Craft Revival Trust
Kalamkari is the earliest and more complex techniques of block-printing on cloth using vegetable dyes. This flourished at Masulipatnam in Andhra Pradesh. The origin of the word kalamkari is from kalam or pen and kari or work. The kalamkari done here is a mixture of painting and hand-printing. This craft was started in the old city of Golconda after which it spread along the eastern coast up to Tamil Nadu. Originally known as Coromandel chintz, the textiles produced here are famous the world over.
The process followed is complex and intricate, and the blocks used are made by specialist artisans. These blocks have very detailed and elaborate designs carved on them. The fastness of the colours is ensured by washing, bleaching, and sunning. Mordants like alum are used to fix the colours onto the cloth. Wax is used as the resist agent when a combination of colours are used to embellish different parts of the design. The wax-resist is hand-printed on to the fabric with a kalam or pen made of an iron loop attached to a bamboo stick. This step is done before the application of indigo. After the wax is removed by boiling, other colours are applied. The detailed colouring is done with a brush. Running water is used for washing and the process takes several days, weeks, or months depending on the length of the cotton cloth.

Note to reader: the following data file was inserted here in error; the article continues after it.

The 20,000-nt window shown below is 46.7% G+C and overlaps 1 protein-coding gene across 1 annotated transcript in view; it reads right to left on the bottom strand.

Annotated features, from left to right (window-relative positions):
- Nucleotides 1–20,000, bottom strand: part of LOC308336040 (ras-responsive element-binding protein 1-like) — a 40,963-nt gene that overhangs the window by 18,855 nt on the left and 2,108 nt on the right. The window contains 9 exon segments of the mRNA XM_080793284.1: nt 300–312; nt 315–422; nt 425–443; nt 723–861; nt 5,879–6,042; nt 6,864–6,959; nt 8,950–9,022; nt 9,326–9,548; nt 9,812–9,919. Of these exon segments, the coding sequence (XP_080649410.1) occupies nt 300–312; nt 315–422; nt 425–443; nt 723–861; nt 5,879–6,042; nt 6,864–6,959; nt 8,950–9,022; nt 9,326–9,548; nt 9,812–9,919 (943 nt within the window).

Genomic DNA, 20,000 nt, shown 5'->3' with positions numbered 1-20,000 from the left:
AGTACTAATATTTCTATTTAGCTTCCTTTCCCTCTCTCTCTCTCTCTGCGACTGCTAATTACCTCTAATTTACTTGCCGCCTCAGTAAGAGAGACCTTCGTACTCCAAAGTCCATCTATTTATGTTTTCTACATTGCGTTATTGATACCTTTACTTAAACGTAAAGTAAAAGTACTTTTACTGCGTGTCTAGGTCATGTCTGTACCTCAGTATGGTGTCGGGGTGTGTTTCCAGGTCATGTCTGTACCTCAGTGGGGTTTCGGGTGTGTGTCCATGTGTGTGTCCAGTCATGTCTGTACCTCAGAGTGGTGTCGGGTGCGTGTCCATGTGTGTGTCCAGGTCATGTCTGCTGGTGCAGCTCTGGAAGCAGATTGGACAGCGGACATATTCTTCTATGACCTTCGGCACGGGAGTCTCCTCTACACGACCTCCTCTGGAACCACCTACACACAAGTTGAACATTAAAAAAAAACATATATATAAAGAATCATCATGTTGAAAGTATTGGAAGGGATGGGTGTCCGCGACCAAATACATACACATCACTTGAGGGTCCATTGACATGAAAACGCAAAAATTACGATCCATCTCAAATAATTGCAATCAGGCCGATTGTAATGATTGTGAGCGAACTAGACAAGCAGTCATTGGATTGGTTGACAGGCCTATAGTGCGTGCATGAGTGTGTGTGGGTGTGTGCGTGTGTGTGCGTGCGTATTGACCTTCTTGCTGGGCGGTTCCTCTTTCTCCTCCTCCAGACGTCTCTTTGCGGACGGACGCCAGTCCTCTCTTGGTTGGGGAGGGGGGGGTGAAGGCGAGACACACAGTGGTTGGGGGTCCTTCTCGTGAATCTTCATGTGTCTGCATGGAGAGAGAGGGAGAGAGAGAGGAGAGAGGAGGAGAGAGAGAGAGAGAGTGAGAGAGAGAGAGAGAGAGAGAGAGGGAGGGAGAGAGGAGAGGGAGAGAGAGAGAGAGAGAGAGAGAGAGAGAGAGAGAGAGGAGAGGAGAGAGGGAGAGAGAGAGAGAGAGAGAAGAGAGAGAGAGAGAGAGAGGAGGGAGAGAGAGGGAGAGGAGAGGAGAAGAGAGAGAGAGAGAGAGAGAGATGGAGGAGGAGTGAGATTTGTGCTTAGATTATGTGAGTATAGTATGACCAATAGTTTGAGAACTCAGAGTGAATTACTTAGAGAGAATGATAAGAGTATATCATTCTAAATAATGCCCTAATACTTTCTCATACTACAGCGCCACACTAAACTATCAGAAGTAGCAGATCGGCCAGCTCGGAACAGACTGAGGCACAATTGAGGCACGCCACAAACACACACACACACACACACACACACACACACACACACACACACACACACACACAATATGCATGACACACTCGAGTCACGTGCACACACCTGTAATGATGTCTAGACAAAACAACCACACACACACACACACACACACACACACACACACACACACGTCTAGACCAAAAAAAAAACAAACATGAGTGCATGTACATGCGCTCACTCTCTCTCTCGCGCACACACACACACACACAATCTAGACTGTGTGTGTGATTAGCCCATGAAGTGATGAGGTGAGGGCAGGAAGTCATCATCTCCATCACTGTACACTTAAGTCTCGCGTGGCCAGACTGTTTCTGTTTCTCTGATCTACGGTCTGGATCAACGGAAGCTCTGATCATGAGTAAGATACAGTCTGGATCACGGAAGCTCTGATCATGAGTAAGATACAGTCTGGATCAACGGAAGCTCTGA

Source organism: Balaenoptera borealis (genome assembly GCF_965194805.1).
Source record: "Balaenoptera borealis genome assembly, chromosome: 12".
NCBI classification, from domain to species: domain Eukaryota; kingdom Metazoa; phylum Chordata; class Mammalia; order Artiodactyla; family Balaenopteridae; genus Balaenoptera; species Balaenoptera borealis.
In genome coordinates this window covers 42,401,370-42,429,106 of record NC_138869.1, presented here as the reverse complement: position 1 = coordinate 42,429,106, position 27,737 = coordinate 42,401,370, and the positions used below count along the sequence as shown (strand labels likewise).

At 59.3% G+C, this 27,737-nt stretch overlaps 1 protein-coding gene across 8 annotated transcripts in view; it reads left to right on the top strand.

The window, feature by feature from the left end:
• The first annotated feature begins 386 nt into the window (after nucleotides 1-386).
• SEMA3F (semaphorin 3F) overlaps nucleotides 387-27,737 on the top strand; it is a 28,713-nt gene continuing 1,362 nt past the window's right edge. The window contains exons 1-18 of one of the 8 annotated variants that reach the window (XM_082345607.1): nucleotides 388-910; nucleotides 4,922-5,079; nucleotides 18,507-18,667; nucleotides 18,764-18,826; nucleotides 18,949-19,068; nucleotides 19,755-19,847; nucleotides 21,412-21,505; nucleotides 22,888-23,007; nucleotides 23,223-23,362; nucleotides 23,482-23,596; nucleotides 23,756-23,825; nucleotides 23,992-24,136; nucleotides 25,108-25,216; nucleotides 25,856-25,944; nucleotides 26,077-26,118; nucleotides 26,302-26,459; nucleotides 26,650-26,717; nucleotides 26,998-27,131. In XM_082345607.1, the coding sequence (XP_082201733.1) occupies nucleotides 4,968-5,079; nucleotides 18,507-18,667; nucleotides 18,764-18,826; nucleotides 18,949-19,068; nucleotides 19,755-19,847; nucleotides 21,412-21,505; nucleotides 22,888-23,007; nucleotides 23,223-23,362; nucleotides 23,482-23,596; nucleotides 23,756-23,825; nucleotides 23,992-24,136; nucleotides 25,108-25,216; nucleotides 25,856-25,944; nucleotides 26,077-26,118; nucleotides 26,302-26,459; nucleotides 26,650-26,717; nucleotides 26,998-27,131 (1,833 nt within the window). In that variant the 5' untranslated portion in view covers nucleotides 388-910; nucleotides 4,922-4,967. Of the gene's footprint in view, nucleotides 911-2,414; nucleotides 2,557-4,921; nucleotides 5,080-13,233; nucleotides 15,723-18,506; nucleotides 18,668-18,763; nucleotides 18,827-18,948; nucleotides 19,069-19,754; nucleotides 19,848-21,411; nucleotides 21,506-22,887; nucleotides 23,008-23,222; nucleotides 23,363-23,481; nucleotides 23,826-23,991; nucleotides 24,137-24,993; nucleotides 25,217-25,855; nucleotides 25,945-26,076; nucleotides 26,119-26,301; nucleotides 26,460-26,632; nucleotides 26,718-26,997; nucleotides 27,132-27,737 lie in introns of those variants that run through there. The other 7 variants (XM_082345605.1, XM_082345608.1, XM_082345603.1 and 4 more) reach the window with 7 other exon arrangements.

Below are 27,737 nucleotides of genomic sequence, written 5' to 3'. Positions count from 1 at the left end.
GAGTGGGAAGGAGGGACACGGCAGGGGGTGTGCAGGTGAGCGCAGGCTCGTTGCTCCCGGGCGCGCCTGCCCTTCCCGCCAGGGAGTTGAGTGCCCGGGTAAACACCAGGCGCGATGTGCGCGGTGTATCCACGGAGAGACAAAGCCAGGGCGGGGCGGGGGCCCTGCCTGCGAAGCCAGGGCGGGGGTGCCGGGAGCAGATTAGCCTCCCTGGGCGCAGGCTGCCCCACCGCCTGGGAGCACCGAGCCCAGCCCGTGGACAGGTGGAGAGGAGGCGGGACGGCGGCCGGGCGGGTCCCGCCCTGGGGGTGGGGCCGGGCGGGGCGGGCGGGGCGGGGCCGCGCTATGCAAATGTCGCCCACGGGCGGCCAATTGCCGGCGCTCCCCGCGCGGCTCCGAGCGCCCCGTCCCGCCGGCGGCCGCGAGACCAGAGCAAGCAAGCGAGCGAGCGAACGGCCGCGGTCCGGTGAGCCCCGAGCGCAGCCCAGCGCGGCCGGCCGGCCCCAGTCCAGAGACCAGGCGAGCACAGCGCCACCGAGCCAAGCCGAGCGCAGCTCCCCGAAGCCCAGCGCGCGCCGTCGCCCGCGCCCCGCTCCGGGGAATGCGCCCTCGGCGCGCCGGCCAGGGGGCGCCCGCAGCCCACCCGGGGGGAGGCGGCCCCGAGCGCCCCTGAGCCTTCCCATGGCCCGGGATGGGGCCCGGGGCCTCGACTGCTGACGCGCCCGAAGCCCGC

This craft reached its zenith during British rule and was also in high demand as dress and furnishing material in Europe and Southeast Asia. The motifs used were floral and animal designs. The Persian influence on the designs is visible: ornamental birds, flowers, creepers, and mehrabs or archways found chiefly in Mughal architecture are common.